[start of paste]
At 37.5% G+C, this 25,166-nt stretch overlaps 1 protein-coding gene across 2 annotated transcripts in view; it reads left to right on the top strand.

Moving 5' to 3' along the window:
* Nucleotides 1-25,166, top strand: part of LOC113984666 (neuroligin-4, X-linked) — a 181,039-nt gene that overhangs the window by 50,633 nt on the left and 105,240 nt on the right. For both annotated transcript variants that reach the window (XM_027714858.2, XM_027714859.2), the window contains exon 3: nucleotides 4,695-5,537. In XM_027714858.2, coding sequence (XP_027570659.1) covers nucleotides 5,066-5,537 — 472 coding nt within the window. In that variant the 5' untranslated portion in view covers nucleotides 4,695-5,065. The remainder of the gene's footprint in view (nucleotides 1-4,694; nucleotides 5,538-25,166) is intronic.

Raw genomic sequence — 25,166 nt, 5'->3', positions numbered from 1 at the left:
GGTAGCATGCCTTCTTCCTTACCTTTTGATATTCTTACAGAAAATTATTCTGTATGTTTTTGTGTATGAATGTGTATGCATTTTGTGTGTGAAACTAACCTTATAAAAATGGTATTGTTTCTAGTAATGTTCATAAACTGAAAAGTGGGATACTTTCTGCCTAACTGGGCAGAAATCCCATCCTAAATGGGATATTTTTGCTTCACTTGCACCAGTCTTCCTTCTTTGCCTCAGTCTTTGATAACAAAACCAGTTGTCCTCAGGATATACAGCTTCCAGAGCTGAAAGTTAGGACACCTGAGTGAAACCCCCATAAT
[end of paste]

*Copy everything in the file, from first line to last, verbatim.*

At 37.5% G+C, this 25,166-nt stretch overlaps 1 protein-coding gene across 2 annotated transcripts in view; it reads left to right on the top strand.

Moving 5' to 3' along the window:
* Nucleotides 1-25,166, top strand: part of LOC113984666 (neuroligin-4, X-linked) — a 181,039-nt gene that overhangs the window by 50,633 nt on the left and 105,240 nt on the right. For both annotated transcript variants that reach the window (XM_027714858.2, XM_027714859.2), the window contains exon 3: nucleotides 4,695-5,537. In XM_027714858.2, coding sequence (XP_027570659.1) covers nucleotides 5,066-5,537 — 472 coding nt within the window. In that variant the 5' untranslated portion in view covers nucleotides 4,695-5,065. The remainder of the gene's footprint in view (nucleotides 1-4,694; nucleotides 5,538-25,166) is intronic.

Raw genomic sequence — 25,166 nt, 5'->3', positions numbered from 1 at the left:
GGTAGCATGCCTTCTTCCTTACCTTTTGATATTCTTACAGAAAATTATTCTGTATGTTTTTGTGTATGAATGTGTATGCATTTTGTGTGTGAAACTAACCTTATAAAAATGGTATTGTTTCTAGTAATGTTCATAAACTGAAAAGTGGGATACTTTCTGCCTAACTGGGCAGAAATCCCATCCTAAATGGGATATTTTTGCTTCACTTGCACCAGTCTTCCTTCTTTGCCTCAGTCTTTGATAACAAAACCAGTTGTCCTCAGGATATACAGCTTCCAGAGCTGAAAGTTAGGACACCTGAGTGAAACCCCCATAAT